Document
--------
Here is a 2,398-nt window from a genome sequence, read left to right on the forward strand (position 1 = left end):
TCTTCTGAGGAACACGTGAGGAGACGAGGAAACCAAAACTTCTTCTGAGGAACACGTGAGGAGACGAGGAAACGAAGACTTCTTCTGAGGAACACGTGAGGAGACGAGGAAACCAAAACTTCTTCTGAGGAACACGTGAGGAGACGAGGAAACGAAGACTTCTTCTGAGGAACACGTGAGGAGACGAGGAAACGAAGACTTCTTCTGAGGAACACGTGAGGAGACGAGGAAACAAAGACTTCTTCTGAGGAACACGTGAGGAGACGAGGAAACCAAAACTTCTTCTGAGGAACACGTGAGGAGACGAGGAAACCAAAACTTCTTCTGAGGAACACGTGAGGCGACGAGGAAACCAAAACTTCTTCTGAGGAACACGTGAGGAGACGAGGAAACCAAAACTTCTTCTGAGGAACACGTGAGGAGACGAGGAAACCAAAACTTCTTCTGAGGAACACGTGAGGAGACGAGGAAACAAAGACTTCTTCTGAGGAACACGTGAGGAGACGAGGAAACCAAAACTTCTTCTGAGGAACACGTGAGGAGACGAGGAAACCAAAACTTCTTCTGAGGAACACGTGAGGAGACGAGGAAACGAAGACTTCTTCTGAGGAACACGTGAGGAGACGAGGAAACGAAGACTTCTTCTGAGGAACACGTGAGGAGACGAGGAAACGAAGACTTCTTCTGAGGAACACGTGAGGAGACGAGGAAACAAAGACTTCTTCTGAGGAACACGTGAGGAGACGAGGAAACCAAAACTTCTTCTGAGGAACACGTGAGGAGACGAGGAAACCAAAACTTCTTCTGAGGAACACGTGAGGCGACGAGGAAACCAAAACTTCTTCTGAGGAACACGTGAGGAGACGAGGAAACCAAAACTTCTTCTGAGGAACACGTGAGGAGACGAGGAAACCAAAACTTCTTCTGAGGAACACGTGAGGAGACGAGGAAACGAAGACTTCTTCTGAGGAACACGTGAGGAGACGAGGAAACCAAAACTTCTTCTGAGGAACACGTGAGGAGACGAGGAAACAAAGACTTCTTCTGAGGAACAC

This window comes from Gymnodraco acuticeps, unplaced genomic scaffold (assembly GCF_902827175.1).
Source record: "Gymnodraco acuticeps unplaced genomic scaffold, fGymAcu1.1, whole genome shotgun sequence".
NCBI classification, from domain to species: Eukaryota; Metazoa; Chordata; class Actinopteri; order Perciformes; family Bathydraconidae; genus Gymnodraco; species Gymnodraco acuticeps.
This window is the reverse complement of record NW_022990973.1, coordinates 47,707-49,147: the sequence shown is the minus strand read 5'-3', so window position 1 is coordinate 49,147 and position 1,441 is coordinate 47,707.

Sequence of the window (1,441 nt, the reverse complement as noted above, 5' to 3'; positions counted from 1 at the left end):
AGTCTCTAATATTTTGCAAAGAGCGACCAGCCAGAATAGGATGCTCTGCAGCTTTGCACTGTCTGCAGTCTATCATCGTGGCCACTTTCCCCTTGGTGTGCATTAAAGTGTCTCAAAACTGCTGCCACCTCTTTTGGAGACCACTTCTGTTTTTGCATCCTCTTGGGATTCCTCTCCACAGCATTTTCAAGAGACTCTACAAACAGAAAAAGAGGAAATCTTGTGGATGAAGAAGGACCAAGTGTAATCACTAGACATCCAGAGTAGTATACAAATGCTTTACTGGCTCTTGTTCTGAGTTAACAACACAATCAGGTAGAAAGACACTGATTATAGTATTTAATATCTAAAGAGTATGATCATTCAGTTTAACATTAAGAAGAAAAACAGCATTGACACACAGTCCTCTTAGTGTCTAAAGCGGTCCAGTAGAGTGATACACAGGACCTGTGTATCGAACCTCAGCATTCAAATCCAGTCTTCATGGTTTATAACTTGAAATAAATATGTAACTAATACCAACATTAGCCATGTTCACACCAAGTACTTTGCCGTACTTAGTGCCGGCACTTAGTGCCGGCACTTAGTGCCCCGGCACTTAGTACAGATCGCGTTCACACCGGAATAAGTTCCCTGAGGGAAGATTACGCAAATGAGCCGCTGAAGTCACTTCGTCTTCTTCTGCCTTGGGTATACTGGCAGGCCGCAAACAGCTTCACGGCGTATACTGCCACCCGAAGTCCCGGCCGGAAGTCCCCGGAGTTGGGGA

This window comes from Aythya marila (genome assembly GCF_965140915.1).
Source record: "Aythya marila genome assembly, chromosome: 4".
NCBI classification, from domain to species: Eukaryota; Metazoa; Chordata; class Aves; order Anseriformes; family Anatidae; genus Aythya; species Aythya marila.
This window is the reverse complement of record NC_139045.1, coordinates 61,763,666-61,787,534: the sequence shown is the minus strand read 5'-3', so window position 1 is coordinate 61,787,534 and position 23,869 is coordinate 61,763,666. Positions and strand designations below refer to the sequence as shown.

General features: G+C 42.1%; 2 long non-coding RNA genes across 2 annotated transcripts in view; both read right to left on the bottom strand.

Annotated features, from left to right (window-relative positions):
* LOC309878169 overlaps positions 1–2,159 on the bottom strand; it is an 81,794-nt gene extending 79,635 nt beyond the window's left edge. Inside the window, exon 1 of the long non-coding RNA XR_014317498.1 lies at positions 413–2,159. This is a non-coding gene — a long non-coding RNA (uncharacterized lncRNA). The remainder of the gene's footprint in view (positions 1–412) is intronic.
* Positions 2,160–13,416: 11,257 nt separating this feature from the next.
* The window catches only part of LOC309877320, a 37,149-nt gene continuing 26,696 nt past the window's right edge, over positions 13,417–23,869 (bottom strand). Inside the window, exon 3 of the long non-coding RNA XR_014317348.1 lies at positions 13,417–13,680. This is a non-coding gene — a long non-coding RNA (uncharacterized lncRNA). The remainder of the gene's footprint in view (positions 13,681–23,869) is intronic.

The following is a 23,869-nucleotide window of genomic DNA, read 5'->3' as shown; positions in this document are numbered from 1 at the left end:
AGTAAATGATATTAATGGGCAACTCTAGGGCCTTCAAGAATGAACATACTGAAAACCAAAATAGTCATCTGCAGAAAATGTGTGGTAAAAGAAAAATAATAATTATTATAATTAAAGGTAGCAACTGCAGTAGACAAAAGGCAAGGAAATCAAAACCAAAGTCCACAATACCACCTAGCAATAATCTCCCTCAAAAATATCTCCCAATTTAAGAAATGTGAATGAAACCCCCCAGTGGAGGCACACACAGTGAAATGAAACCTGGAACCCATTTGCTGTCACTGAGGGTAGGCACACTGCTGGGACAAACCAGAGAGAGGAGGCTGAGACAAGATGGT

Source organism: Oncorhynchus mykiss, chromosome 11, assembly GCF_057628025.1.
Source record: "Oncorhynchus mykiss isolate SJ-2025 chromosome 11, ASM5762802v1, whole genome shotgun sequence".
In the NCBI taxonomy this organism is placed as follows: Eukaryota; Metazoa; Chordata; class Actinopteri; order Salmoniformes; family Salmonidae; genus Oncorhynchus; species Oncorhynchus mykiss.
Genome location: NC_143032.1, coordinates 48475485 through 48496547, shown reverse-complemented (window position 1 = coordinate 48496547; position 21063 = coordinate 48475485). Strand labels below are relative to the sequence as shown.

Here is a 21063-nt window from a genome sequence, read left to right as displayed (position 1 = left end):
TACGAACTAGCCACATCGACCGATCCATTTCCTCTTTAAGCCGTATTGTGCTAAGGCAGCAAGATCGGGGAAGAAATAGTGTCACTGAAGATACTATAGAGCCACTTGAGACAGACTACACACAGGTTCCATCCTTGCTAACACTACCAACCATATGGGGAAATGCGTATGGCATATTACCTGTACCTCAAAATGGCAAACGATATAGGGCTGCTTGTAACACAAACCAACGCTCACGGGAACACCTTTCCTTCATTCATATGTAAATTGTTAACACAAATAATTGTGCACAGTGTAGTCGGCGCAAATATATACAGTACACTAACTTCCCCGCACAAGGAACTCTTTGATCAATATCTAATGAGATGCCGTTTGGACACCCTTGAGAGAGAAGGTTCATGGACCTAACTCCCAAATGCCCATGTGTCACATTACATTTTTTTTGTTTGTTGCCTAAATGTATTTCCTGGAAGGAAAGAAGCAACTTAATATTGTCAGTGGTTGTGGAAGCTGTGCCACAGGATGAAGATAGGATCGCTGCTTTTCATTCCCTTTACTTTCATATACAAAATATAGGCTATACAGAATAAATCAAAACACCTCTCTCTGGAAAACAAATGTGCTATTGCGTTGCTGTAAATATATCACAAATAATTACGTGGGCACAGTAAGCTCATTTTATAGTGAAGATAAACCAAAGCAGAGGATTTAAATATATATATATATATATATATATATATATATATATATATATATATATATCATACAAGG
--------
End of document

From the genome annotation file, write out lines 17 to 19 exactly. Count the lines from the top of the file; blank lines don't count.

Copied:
* The window catches only part of LOC309877320, a 37,149-nt gene continuing 26,696 nt past the window's right edge, over positions 13,417–23,869 (bottom strand). Inside the window, exon 3 of the long non-coding RNA XR_014317348.1 lies at positions 13,417–13,680. This is a non-coding gene — a long non-coding RNA (uncharacterized lncRNA). The remainder of the gene's footprint in view (positions 13,681–23,869) is intronic.

The following is a 23,869-nucleotide window of genomic DNA, read 5'->3' as shown; positions in this document are numbered from 1 at the left end:
AGTAAATGATATTAATGGGCAACTCTAGGGCCTTCAAGAATGAACATACTGAAAACCAAAATAGTCATCTGCAGAAAATGTGTGGTAAAAGAAAAATAATAATTATTATAATTAAAGGTAGCAACTGCAGTAGACAAAAGGCAAGGAAATCAAAACCAAAGTCCACAATACCACCTAGCAATAATCTCCCTCAAAAATATCTCCCAATTTAAGAAATGTGAATGAAACCCCCCAGTGGAGGCACACACAGTGAAATGAAACCTGGAACCCATTTGCTGTCACTGAGGGTAGGCACACTGCTGGGACAAACCAGAGAGAGGAGGCTGAGACAAGATGGT